Iowa

ServiceMaster by Harris (Waterloo)

Louisiana

ServiceMaster Quality Services (Houma)

ServiceMaster Elite Cleaning Services (New Orleans)

Maine

ServiceMaster Fire & Water Restoration (Auburn)

Michigan

ServiceMaster of Flint

ServiceMaster of Kalamazoo

ServiceMaster Absolute (Mason)

Minnesota

ServiceMaster Minneapolis

Missouri

ServiceMaster of Columbia

Pennsylvania

ServiceMaster Restoration by Advanced (Erie)

South Carolina

ServiceMaster of Charleston

Tennessee

ServiceMaster Cleaning and Restoration (Chattanooga)

ServiceMaster Property Restoration (Memphis)

Texas

ServiceMaster of North Texas (Garland)

ServiceMaster Advantage (Houston)

ServiceMaster Restoration by Century (Houston, San Antonio, Austin)

ServiceMaster Southwest (Stafford)

Virginia

ServiceMaster Commercial Cleaning (Radford, Roanoke)

Wisconsin

ServiceMaster Restoration Professionals (Wausau)

Washington

ServiceMaster of Tacoma

 

Online Resources for Facilities Management Pros

facilities management resources In order to help our commercial cleaning customers keep up to speed on the latest developments in the facilities management industry, we have published a list of resources for facilities managers and maintenance professionals on our website.

The list includes 75 of the most useful, informative, and up-to-date resources on the internet for anyone who is responsible for maintaining a commercial building.

We grouped the resources on the list by categories, such as professional organizations, software, podcasts, magazines, blogs, and trade shows.

Each resource is listed with a description and a link to the relevant website.

In order to make the cut, a resource had to have good, quality information that was up-to-date and couldn’t be found in many other places online.

If you are aware of a resource that should be included on our list, please contact us and if the resource in question meets our guidelines for quality and relevance, we will add it to the list.

Top New River Valley Events in May 2017

There’s always something to do in the gorgeous New River Valley, and with summer fast approaching, it’s time to get out and get enjoy it! In this post, we’re bringing you the top New River Valley Events to enjoy in May 2017.

The Pulaski Pedalfest 2017 – Spring Ride

To benefit the Ratcliffe Transportation Museum, riders will start and end the Pedalfest course at the Pulaski Train Station. Three routes are available to ride in this non-competitive cycling adventure and each follows the Dora Connector to the New River Trail. The routes available will vary in distance with a 5-mile course, 12.5-mile course, and a 21-mile course.

When: May 6th, 2017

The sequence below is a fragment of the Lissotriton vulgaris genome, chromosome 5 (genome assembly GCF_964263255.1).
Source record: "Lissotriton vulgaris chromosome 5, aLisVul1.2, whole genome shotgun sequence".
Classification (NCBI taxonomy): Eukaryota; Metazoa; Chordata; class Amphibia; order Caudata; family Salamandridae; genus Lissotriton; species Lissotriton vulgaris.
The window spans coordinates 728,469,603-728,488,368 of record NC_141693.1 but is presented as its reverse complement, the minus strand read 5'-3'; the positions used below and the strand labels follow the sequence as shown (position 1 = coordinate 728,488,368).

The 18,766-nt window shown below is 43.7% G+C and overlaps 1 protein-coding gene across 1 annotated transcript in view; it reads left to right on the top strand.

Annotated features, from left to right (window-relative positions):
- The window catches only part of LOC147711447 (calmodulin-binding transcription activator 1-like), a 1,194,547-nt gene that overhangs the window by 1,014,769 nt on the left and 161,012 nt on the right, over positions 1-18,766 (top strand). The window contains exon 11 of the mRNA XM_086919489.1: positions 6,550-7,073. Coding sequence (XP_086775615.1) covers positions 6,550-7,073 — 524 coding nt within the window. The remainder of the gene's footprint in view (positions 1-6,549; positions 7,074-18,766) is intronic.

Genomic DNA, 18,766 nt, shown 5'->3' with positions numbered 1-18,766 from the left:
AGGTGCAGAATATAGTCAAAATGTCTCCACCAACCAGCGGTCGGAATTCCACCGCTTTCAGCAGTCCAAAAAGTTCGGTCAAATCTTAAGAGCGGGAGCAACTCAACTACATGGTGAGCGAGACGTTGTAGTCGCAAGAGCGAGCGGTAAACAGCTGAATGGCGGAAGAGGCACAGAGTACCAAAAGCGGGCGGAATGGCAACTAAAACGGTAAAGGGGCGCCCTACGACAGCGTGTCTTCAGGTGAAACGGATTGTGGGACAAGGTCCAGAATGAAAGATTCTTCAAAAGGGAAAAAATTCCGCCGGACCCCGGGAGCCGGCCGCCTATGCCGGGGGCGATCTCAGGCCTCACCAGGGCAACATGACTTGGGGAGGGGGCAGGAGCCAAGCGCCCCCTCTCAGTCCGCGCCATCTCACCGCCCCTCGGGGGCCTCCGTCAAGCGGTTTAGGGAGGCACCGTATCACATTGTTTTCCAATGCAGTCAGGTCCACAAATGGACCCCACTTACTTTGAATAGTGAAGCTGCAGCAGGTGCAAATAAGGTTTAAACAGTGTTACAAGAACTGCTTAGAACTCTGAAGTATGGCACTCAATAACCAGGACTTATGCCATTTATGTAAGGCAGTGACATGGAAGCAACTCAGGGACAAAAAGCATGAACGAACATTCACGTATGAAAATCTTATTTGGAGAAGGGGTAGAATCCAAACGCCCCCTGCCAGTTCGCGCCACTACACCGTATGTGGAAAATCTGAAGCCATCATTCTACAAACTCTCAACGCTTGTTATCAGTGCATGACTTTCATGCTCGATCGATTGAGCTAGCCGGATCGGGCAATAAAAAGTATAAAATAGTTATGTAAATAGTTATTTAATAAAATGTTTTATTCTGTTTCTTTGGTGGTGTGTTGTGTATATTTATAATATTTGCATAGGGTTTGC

Where: The Pulaski Train Station
Interested? Find out more at the official Ratcliffe Museum website

Marc Baskind in Concert

From the Mississippi Delta to the New River Valley, Marc Baskind is sure to liven up your Summer with his versatile music and have you dancing the night away! At the scenic Preston’s at the River Course in Radford, Marc Baskind will bring his talents for one night only, so be sure not to miss it!

When: May 12th, 2017
Where: Preston’s at the River Course
Interested? Find out more on Marc Baskind’s official website

Opening Night at the Marketplace

To mark the beginning of 16 weeks of live music, culinary showcases, and craft cider, wine, and beer, Opening Night at the Pulaski Marketplace is the kick-off you won’t want to miss. This 100% local experience will let you experience all the New River Valley artisans and farmers have to offer at the delicious and delightful event.

When: May 16th, 2017
Where: The Pulaski Marketplace
Interested? Find out more at the official Pulaski Marketplace website

The Sounds of Summer Concert

The Fine Arts Center for the New River Valley presents the Sounds of Summer concert to kick-off the free concert season! Come to this lively event for talented local musicians and dancing, stay see experience all the Fine Arts Center has to offer.

When: May 26th, 2017
Where: The Fine Arts Center for the New River Valley
Interested? Find out more on the official Fine Arts Center Facebook page

Lunch at the Depot

The center of the Town of Pulaski is its historic gem, the Pulaski Train Station. Come enjoy the outdoors and have lunch at the train depot! There will be local food truck catering for purchase for a fun afternoon luncheon to start the Summer off right!

When: May 17th, 2017
Where: The Pulaski Train Depot
Interested? More details coming soon to the official Town of Pulaski Facebook page

Enjoy the beginnings of summer without even having to leave the beautiful New River Valley are! The above live and local events are sure to be great fun for the whole family, and each provides a great way to get outside and take advantage of all that our dynamic community has to offer!

We hope this guide has highlighted some great local activities for you and your family to enjoy together.   At ServiceMaster Commercial Cleaning, the New River Valley is one of the regions we serve, and we take every opportunity to connect with and enjoy life within our community and with you!

The Dirtiest Places in the Workplace